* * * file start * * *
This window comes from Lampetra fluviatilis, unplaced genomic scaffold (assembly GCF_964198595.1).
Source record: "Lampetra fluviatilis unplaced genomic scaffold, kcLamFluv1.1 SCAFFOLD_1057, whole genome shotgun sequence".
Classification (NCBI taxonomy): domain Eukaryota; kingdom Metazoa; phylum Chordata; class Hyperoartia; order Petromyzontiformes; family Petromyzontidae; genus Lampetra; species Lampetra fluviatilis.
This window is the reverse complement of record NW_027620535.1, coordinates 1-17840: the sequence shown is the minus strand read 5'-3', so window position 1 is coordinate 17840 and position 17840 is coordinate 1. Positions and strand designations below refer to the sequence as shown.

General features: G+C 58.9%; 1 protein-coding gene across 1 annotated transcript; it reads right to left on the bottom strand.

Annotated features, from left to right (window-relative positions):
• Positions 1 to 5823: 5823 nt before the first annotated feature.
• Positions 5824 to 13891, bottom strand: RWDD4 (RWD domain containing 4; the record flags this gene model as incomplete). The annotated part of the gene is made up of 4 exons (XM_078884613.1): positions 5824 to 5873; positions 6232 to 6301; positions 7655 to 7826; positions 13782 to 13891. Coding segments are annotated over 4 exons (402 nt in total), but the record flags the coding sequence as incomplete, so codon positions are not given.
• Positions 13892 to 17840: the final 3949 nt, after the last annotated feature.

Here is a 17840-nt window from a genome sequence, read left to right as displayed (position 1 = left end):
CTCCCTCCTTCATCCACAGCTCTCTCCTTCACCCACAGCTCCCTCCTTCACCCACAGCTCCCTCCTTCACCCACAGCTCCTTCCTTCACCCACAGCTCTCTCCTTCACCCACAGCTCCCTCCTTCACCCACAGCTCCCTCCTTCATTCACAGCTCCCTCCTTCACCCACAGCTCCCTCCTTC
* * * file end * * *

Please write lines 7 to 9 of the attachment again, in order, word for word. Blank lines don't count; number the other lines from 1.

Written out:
• Positions 1 to 5823: 5823 nt before the first annotated feature.
• Positions 5824 to 13891, bottom strand: RWDD4 (RWD domain containing 4; the record flags this gene model as incomplete). The annotated part of the gene is made up of 4 exons (XM_078884613.1): positions 5824 to 5873; positions 6232 to 6301; positions 7655 to 7826; positions 13782 to 13891. Coding segments are annotated over 4 exons (402 nt in total), but the record flags the coding sequence as incomplete, so codon positions are not given.
• Positions 13892 to 17840: the final 3949 nt, after the last annotated feature.